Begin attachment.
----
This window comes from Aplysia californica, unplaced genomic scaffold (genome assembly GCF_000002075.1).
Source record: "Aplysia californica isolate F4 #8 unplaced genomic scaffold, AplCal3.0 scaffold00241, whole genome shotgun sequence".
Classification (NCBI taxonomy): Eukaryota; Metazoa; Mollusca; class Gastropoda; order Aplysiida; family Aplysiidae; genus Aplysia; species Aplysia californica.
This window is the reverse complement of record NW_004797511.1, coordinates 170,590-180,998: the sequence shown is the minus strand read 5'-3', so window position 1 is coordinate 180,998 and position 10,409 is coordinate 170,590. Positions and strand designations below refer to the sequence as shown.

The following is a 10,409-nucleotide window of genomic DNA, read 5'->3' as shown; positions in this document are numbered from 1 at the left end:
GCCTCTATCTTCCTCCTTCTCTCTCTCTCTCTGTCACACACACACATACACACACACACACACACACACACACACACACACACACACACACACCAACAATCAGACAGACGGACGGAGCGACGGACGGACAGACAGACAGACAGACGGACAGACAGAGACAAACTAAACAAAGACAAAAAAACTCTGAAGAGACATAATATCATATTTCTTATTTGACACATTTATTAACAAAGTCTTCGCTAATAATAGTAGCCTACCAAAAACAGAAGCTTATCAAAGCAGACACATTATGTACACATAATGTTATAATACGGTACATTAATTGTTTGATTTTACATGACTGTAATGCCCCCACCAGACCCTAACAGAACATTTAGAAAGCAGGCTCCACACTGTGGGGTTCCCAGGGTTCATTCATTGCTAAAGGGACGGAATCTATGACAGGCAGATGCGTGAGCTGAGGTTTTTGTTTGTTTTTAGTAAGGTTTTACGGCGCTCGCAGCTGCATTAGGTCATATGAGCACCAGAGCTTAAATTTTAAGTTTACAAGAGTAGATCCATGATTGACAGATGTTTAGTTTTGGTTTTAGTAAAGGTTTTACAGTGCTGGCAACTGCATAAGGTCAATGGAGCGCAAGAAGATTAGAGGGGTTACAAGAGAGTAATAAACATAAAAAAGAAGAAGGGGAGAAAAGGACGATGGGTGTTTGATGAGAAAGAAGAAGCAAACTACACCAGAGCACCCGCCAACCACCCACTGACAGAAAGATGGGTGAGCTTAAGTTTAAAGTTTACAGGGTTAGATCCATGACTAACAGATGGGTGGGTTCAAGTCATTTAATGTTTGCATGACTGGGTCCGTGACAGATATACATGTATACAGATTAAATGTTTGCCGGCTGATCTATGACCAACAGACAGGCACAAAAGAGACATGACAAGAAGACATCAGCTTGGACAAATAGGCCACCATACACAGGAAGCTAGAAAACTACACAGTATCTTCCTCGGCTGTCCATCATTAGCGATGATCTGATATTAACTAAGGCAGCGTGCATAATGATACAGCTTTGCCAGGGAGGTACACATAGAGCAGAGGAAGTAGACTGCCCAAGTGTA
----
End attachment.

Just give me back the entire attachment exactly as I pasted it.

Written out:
This window comes from Aplysia californica, unplaced genomic scaffold (genome assembly GCF_000002075.1).
Source record: "Aplysia californica isolate F4 #8 unplaced genomic scaffold, AplCal3.0 scaffold00241, whole genome shotgun sequence".
Classification (NCBI taxonomy): Eukaryota; Metazoa; Mollusca; class Gastropoda; order Aplysiida; family Aplysiidae; genus Aplysia; species Aplysia californica.
This window is the reverse complement of record NW_004797511.1, coordinates 170,590-180,998: the sequence shown is the minus strand read 5'-3', so window position 1 is coordinate 180,998 and position 10,409 is coordinate 170,590. Positions and strand designations below refer to the sequence as shown.

The following is a 10,409-nucleotide window of genomic DNA, read 5'->3' as shown; positions in this document are numbered from 1 at the left end:
GCCTCTATCTTCCTCCTTCTCTCTCTCTCTCTGTCACACACACACATACACACACACACACACACACACACACACACACACACACACACACACCAACAATCAGACAGACGGACGGAGCGACGGACGGACAGACAGACAGACAGACGGACAGACAGAGACAAACTAAACAAAGACAAAAAAACTCTGAAGAGACATAATATCATATTTCTTATTTGACACATTTATTAACAAAGTCTTCGCTAATAATAGTAGCCTACCAAAAACAGAAGCTTATCAAAGCAGACACATTATGTACACATAATGTTATAATACGGTACATTAATTGTTTGATTTTACATGACTGTAATGCCCCCACCAGACCCTAACAGAACATTTAGAAAGCAGGCTCCACACTGTGGGGTTCCCAGGGTTCATTCATTGCTAAAGGGACGGAATCTATGACAGGCAGATGCGTGAGCTGAGGTTTTTGTTTGTTTTTAGTAAGGTTTTACGGCGCTCGCAGCTGCATTAGGTCATATGAGCACCAGAGCTTAAATTTTAAGTTTACAAGAGTAGATCCATGATTGACAGATGTTTAGTTTTGGTTTTAGTAAAGGTTTTACAGTGCTGGCAACTGCATAAGGTCAATGGAGCGCAAGAAGATTAGAGGGGTTACAAGAGAGTAATAAACATAAAAAAGAAGAAGGGGAGAAAAGGACGATGGGTGTTTGATGAGAAAGAAGAAGCAAACTACACCAGAGCACCCGCCAACCACCCACTGACAGAAAGATGGGTGAGCTTAAGTTTAAAGTTTACAGGGTTAGATCCATGACTAACAGATGGGTGGGTTCAAGTCATTTAATGTTTGCATGACTGGGTCCGTGACAGATATACATGTATACAGATTAAATGTTTGCCGGCTGATCTATGACCAACAGACAGGCACAAAAGAGACATGACAAGAAGACATCAGCTTGGACAAATAGGCCACCATACACAGGAAGCTAGAAAACTACACAGTATCTTCCTCGGCTGTCCATCATTAGCGATGATCTGATATTAACTAAGGCAGCGTGCATAATGATACAGCTTTGCCAGGGAGGTACACATAGAGCAGAGGAAGTAGACTGCCCAAGTGTA